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2019 BYB Tigers Prospect #29: SS Sergio Alcantara is still the best defensive infielder in the system

The shortstop has been pegged as one of the premium defenders in the system since the day he arrived.

New York Mets v Detroit Tigers Photo by Mark Cunningham/MLB Photos via Getty Images

It’s an oft-repeated lament that a team of the best defenders to ever grace a baseball field could be assembled of guys who never played in the major leagues. Exaggeration or not (it likely is), it’s a poignant observation on the fate of one-dimensional ballplayers. Often, it’s simply not enough to cut the mustard, particularly in an era where power at the plate rules the day.

When the Tigers acquired Sergio Alcantara back in 2017, they were hoping to unlock a side of his offensive side game that hadn’t shown itself before. Unfortunately, things haven’t improved substantially since the Tigers sprung for him two years ago. While he’s a defensive whiz, Alcantara’s glove is nearly negated by his almost complete lack of power.


Signed all the way back in 2012 as a 16-year-old from the Dominican Republic, Alcantara played his way into prospect status in 2016 and has fought his way up the ladder over the course of seven minor league seasons. He spent the first part of his career in the Arizona Diamondbacks’ system before being included as a secondary piece in the much-reviled J.D. Martinez swap.

While Alcantara has not done very much to improve his standing with evaluators in the two years since the trade, he may be higher on this list if he weren’t overshadowed by stronger infield prospects like Isaac Paredes, Wenceel Perez, or Willi Castro. Him coming in nine spots lower in the midseason rankings than the preseason edition of this list can largely be attributed to failing to impress on his logjam-induced repeat tour of Double-A [Ed.: And the addition of a new draft class].


Alcantara is a defensively sound shortstop. His skills should be more than sufficient to keep him at the position at any level of competition. Checking all the boxes, he can run down balls from long distances away and displays the instincts and defensive motions at the point of play to project as plus. Blessed with more than just excellent glovework, he also has a veritable rifle for an arm, which makes his defensive package playable at any position on the dirt.

Although the desperate situation with his bat will limit Alcantara to a utility role at most — we’ll address that in more detail later — he has the skills to carve out a place as the 25th man on a major league bench. Relegating a player to a utility projection is usually the kiss of death. In this case, it’s equally testament to just how gifted he is as a defender.

While his lockdown defense is undoubtedly his biggest strength, Alcantara has also shown some unexpected improvement at the plate. Routinely posting unusually high ball-in-play rates throughout his career, he’s not much of a free swinger either. This season, though, his plate discipline seems to have taken a step forward. A declining strikeout rate is encouraging, but that change is small enough that it looks a lot like statistical fuzz. Far more noteworthy is the steep increase of walks.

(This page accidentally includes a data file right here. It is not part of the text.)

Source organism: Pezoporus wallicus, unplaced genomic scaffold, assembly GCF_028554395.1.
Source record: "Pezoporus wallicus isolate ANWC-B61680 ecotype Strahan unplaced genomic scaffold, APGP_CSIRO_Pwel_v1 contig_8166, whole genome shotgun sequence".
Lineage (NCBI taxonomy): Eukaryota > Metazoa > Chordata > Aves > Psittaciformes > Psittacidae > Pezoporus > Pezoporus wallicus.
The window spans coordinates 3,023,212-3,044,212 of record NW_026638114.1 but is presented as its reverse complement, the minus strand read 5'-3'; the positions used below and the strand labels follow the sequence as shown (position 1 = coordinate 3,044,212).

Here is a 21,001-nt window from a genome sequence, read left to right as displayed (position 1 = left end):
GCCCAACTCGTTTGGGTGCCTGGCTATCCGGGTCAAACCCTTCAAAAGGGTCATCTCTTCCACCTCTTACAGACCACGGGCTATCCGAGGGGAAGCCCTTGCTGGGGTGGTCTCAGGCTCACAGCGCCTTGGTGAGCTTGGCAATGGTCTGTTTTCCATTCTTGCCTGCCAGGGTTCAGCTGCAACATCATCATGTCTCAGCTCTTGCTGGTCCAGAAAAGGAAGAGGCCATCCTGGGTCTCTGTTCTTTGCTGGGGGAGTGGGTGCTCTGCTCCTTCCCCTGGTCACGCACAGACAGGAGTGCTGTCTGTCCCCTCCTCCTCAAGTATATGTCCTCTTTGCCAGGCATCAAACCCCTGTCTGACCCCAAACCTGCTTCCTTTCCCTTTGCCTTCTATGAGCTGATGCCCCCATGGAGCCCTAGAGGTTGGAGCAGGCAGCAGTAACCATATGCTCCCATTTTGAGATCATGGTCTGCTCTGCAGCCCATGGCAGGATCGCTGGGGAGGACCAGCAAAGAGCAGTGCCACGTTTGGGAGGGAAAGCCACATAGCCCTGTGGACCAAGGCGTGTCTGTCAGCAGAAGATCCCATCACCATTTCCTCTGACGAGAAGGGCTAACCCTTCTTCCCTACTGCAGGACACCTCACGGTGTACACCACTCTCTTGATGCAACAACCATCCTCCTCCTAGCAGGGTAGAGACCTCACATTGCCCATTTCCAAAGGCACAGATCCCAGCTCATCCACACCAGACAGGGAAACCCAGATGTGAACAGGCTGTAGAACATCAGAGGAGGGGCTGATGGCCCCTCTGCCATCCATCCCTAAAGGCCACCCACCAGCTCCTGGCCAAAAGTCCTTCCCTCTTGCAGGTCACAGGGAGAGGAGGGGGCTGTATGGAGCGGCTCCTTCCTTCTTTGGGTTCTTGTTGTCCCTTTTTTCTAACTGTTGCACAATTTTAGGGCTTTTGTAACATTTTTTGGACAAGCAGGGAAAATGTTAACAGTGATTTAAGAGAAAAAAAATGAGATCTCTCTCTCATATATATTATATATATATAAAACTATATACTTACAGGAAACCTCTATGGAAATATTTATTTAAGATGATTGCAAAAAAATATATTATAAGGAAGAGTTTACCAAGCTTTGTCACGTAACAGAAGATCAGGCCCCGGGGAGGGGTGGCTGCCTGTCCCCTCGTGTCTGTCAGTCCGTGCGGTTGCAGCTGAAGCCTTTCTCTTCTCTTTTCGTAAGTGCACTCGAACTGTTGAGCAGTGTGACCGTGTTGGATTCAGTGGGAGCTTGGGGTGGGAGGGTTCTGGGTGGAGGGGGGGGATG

Alcantara’s walk rate in 2019 is 51.7 percent higher than his last tour of Double-A. At 263 plate appearances, it looks like we’re dealing with a legit change of some sort. It been said for years that in order to make an impact in the higher levels, the slight infielder would have to get some kind of meaningful improvement under his belt. Whether this accomplishes enough to move the needle on his future remains to be seen.


Anemic power drags Alcantara down to the low levels of the midseason rankings. Standing at only 5’9 and weighing in at 170 pounds, he will never be a power hitter. His swing isn’t geared for it, he doesn’t sell out his approach for it; he simply doesn’t have any power. At one point in time, that wouldn’t matter so much for a slam-dunk shortstop, but the game has evolved to prioritize offensive output.

There’s little chance Alcantara ever mends this glaring flaw either. He would have to sell out his approach in order to take harder rips at pitches, reversing the improvement he has made in that department. The slight frame that enables him to be such a nimble defender is another major factor in the equation. He can’t grow through sheer willpower. Small stature isn’t a complete death knell, but players like Jose Altuve who small and can hit are the extreme exception.

There’s not much else to put in the ‘cons’ section, but unfortunately, bottom-of-the-barrel power simply doesn’t play in the majors. Alcantara’s glovework and rocket arm may get him to the majors in some role, but it seems likely that this particularly knotty issue will hold him back from being a significant contributor.


Everything about this profile screams “Dixon Machado, Round Two.” While I generally find player comparisons a sloppy and ineffective method of writing about prospects, it seems that Alcantara has a very similar outlook as did Machado. If he sees time in the majors, it will either be as a utility guy filling in on a moderately competitive roster or low-end regular shoehorned onto a losing team.